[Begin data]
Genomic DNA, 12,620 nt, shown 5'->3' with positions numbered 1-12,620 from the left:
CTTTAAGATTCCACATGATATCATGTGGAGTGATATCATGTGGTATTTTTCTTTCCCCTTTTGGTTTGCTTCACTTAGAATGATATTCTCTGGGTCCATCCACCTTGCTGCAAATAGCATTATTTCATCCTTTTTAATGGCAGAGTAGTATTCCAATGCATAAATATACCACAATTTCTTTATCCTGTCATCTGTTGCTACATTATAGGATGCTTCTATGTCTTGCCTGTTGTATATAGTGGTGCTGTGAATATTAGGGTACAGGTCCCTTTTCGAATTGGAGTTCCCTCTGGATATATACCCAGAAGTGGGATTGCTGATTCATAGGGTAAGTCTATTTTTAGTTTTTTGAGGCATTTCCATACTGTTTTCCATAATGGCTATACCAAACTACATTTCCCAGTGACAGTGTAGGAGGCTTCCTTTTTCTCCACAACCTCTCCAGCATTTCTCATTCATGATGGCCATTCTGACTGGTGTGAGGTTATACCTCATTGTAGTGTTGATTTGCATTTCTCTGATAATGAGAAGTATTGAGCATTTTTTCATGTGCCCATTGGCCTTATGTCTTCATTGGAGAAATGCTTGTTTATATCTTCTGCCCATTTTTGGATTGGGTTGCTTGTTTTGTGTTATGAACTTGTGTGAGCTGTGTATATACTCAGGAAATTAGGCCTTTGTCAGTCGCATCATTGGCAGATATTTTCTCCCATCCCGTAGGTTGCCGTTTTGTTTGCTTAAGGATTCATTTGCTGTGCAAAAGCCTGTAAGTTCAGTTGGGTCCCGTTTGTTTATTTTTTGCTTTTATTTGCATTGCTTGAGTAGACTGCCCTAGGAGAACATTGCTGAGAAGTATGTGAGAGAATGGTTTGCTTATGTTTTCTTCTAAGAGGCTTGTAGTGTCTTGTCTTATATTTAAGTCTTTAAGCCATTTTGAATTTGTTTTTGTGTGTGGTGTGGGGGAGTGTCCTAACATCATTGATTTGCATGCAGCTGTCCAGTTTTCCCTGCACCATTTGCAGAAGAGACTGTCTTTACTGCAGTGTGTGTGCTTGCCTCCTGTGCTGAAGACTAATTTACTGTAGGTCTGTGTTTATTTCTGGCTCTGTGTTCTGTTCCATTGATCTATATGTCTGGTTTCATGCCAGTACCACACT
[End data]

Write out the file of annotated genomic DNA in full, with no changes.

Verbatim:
Genomic DNA, 12,620 nt, shown 5'->3' with positions numbered 1-12,620 from the left:
CTTTAAGATTCCACATGATATCATGTGGAGTGATATCATGTGGTATTTTTCTTTCCCCTTTTGGTTTGCTTCACTTAGAATGATATTCTCTGGGTCCATCCACCTTGCTGCAAATAGCATTATTTCATCCTTTTTAATGGCAGAGTAGTATTCCAATGCATAAATATACCACAATTTCTTTATCCTGTCATCTGTTGCTACATTATAGGATGCTTCTATGTCTTGCCTGTTGTATATAGTGGTGCTGTGAATATTAGGGTACAGGTCCCTTTTCGAATTGGAGTTCCCTCTGGATATATACCCAGAAGTGGGATTGCTGATTCATAGGGTAAGTCTATTTTTAGTTTTTTGAGGCATTTCCATACTGTTTTCCATAATGGCTATACCAAACTACATTTCCCAGTGACAGTGTAGGAGGCTTCCTTTTTCTCCACAACCTCTCCAGCATTTCTCATTCATGATGGCCATTCTGACTGGTGTGAGGTTATACCTCATTGTAGTGTTGATTTGCATTTCTCTGATAATGAGAAGTATTGAGCATTTTTTCATGTGCCCATTGGCCTTATGTCTTCATTGGAGAAATGCTTGTTTATATCTTCTGCCCATTTTTGGATTGGGTTGCTTGTTTTGTGTTATGAACTTGTGTGAGCTGTGTATATACTCAGGAAATTAGGCCTTTGTCAGTCGCATCATTGGCAGATATTTTCTCCCATCCCGTAGGTTGCCGTTTTGTTTGCTTAAGGATTCATTTGCTGTGCAAAAGCCTGTAAGTTCAGTTGGGTCCCGTTTGTTTATTTTTTGCTTTTATTTGCATTGCTTGAGTAGACTGCCCTAGGAGAACATTGCTGAGAAGTATGTGAGAGAATGGTTTGCTTATGTTTTCTTCTAAGAGGCTTGTAGTGTCTTGTCTTATATTTAAGTCTTTAAGCCATTTTGAATTTGTTTTTGTGTGTGGTGTGGGGGAGTGTCCTAACATCATTGATTTGCATGCAGCTGTCCAGTTTTCCCTGCACCATTTGCAGAAGAGACTGTCTTTACTGCAGTGTGTGTGCTTGCCTCCTGTGCTGAAGACTAATTTACTGTAGGTCTGTGTTTATTTCTGGCTCTGTGTTCTGTTCCATTGATCTATATGTCTGGTTTCATGCCAGTACCACACT